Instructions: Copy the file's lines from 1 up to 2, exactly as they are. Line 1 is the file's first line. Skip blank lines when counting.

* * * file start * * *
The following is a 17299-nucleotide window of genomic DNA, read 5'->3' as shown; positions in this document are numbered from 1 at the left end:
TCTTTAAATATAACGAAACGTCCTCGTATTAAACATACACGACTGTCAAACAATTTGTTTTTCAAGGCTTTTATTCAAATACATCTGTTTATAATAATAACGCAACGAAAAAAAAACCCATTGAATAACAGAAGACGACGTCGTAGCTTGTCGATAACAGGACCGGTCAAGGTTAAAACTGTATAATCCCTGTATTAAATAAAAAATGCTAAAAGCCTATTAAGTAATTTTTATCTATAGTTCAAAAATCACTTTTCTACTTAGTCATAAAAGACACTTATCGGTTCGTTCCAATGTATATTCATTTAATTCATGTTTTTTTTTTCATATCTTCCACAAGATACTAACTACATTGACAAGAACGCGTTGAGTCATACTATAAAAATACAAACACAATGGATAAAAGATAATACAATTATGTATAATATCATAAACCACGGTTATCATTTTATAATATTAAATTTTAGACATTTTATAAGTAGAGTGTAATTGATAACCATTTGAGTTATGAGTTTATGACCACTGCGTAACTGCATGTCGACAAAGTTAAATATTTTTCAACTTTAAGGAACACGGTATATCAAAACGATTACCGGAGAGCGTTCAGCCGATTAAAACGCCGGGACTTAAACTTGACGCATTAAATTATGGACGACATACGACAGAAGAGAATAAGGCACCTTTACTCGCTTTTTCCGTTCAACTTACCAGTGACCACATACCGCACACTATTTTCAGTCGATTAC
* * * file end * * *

The following is a 17299-nucleotide window of genomic DNA, read 5'->3' as shown; positions in this document are numbered from 1 at the left end:
TCTTTAAATATAACGAAACGTCCTCGTATTAAACATACACGACTGTCAAACAATTTGTTTTTCAAGGCTTTTATTCAAATACATCTGTTTATAATAATAACGCAACGAAAAAAAAACCCATTGAATAACAGAAGACGACGTCGTAGCTTGTCGATAACAGGACCGGTCAAGGTTAAAACTGTATAATCCCTGTATTAAATAAAAAATGCTAAAAGCCTATTAAGTAATTTTTATCTATAGTTCAAAAATCACTTTTCTACTTAGTCATAAAAGACACTTATCGGTTCGTTCCAATGTATATTCATTTAATTCATGTTTTTTTTTTCATATCTTCCACAAGATACTAACTACATTGACAAGAACGCGTTGAGTCATACTATAAAAATACAAACACAATGGATAAAAGATAATACAATTATGTATAATATCATAAACCACGGTTATCATTTTATAATATTAAATTTTAGACATTTTATAAGTAGAGTGTAATTGATAACCATTTGAGTTATGAGTTTATGACCACTGCGTAACTGCATGTCGACAAAGTTAAATATTTTTCAACTTTAAGGAACACGGTATATCAAAACGATTACCGGAGAGCGTTCAGCCGATTAAAACGCCGGGACTTAAACTTGACGCATTAAATTATGGACGACATACGACAGAAGAGAATAAGGCACCTTTACTCGCTTTTTCCGTTCAACTTACCAGTGACCACATACCGCACACTATTTTCAGTCGATTAC